• If you must travel to one of these areas, talk to your doctor or other health care provider first and strictly follow steps to prevent mosquito bites during your trip.
  • Until more is known, pregnant women with male sex partners who have lived in or traveled to an area with Zika virus should either use a condom every time they have sex or abstain from sex throughout the pregnancy.

Precautions for everyone

While the Zika virus is most dangerous for pregnant women who risk complications, everyone is urged to take precautions to prevent mosquito bites during the summer months to prevent possible spread of the disease.

Precautions include:

  • Wearing protective clothes, including long-sleeved shirts and long pants. For extra protection, treat clothing with permethrin, a chemical that repels insects and kills mosquitoes and ticks when sprayed on clothing, tents and other gear.
  • Using an EPA-registered insect repellent every day containing one or more of the following active ingredients: DEET, PICARIDIN or IR3535.
  • Using screens on windows and doors, and using air conditioning when available.
  • Keeping mosquitoes from laying eggs in and near standing water near your home.

“Although these precautions are especially important for pregnant women and women of childbearing age who want to become pregnant, we want everyone to educate themselves on how to protect their family members and friends,” Hansen said.

Watch UK HealthCare experts discuss Zika virus below.

 


Next steps:

  • The CDC recommends that testing for the Zika virus be done for pregnant women who have recently traveled somewhere with active Zika or anyone who has traveled and has symptoms.
  • For the most up-to-date information, visit the CDC’s website.

Appalachian Research Day shows community-based health care efforts

For many UK researchers who study health in Appalachia, the Center of Excellence in Rural Health (CERH) is an indispensable partner in conducting community-based research. The Center, located in Hazard, connects researchers with the local community and provides necessary infrastructure, from conference rooms to a team of community health workers, called Kentucky Homeplace, who engage participants and gather data.

This week, researchers shared the findings from these community-based studies at the second annual Appalachian Research Day.

“Today is an opportunity for people who do research with the Center to report back about their findings, and see what we can come up with together to better our lives here in Appalachia,” said Fran Feltner, director of the CERH.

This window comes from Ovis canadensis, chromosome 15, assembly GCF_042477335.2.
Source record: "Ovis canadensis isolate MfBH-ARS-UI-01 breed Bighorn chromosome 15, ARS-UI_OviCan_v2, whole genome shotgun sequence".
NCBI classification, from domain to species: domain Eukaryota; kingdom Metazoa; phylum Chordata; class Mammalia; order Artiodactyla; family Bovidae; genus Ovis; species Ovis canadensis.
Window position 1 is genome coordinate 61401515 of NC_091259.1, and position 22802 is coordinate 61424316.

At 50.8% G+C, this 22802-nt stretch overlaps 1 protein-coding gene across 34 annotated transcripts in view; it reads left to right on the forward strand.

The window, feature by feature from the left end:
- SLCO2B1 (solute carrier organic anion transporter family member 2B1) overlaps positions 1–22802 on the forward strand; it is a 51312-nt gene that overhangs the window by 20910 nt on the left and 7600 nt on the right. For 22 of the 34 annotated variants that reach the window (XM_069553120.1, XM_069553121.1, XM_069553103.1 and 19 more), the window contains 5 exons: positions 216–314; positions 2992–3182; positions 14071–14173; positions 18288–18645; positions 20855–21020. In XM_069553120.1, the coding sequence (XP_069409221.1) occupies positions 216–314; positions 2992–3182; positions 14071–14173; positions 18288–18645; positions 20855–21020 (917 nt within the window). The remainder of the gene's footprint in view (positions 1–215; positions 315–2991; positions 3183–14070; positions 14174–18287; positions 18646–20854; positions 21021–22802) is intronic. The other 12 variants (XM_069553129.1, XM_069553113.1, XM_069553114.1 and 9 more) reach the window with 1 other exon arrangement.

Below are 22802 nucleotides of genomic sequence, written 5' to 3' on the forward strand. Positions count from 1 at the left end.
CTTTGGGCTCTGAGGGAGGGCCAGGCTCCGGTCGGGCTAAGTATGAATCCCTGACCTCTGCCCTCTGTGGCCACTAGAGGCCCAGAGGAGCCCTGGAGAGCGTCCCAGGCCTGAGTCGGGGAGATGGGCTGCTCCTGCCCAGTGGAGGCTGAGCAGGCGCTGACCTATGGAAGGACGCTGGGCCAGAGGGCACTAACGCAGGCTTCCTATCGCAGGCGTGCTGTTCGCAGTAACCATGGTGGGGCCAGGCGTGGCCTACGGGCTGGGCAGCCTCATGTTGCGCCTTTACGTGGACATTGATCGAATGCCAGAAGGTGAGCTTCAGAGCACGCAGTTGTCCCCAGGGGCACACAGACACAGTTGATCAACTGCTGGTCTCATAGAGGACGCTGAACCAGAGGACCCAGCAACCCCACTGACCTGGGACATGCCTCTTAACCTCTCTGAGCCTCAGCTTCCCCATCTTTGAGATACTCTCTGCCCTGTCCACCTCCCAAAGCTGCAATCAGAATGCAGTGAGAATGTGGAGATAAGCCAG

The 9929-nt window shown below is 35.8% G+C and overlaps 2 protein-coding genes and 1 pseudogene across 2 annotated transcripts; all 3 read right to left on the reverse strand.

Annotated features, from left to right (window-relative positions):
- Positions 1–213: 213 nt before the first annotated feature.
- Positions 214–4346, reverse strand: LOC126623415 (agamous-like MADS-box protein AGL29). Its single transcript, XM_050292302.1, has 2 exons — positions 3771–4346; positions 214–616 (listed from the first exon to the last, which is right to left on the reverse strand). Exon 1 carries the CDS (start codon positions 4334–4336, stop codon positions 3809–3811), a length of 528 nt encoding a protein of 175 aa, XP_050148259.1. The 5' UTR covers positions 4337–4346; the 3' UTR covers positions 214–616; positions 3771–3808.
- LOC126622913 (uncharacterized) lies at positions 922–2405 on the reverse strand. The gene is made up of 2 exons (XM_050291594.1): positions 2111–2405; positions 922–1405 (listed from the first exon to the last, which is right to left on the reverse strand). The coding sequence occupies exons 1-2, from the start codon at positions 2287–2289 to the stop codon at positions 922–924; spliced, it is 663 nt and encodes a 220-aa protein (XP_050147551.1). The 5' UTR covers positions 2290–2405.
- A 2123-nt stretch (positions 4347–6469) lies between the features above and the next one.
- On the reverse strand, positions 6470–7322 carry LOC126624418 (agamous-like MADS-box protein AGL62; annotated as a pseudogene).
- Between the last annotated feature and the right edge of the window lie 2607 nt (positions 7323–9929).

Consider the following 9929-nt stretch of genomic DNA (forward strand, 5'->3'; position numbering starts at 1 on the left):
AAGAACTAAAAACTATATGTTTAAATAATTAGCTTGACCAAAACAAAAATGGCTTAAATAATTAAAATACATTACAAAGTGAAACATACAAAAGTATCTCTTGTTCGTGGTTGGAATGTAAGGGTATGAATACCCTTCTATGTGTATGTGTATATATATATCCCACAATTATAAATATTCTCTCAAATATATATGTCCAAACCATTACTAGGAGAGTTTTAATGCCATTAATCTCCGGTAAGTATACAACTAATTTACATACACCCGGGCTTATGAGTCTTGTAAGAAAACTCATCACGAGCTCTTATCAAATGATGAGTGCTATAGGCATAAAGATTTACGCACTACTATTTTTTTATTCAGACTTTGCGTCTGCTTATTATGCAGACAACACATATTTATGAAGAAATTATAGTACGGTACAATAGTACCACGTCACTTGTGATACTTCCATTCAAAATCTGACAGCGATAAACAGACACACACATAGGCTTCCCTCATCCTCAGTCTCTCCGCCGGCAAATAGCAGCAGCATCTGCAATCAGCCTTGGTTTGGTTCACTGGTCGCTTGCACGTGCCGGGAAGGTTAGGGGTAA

Addressing Appalachian health issues

Rural Appalachian communities in Eastern Kentucky experience some of the nation’s most concerning health disparities, including elevated rates of obesity, diabetes, stroke, heart disease, depression, and cancer incidence and death. Residents of Appalachia might also face challenges in accessing health care, such as distance from providers, lack of insurance, or socioeconomic barriers.

Community-based research is essential in addressing disproportionate rates of poor health by collaboratively identifying problems and developing shared solutions that are a good fit for communities. For this type of research to succeed, it must begin at the local level, built upon the foundation of relationships with individuals, neighborhoods and groups who have common questions and concerns. In Eastern Kentucky, the CERH has enabled community-based studies since 1990, when it was founded to improve health through education, service, and research.

In 2015, the CERH launched Appalachian Research Day as an opportunity to share and discuss research findings with the communities that were involved in the studies. Feltner describes the day as an invitation for everyone involved in community health research to “come sit on the porch” of the Center and talk about their work and ongoing needs. More than 100 researchers, coordinators, community health workers, community advisory board members, students, and staff participated this year, with four podium presentations and 13 poster presentations.

“These research findings drive new and exciting health initiatives that are transforming lives across our rural Appalachian region,” Feltner said.

Researching change

The presen­tations focused on community research related to healthy lifestyles, depression, lung cancer screening, drug use and risk behaviors in Appalachia.

Mark Dignan, professor in the UK College of Medicine and director of the UK Prevention Research Center, discussed his work with faith-based communities to study energy balance, obesity and cancer in Appalachia.  According to the CDC, the national obesity rate in adults is about 29 percent, while in Appalachian states the rate is 31-35 percent. Dignan was particularly interested in how to help people re-engineer their lives to include more physical activity.

“When you do research in the community, hopefully you’ll make change that will be lasting,” he said.

Rates of depression are also higher in Appalachia than the rest of the country. For Appalachian women, the rate of depression is four times higher than the national rate. They are also less likely to receive adequate treatment, according to Claire Snell-Rood, PhD, who shared her research on adapting treatment options for rural settings where the traditional mental health system is both inappropriate and inadequate.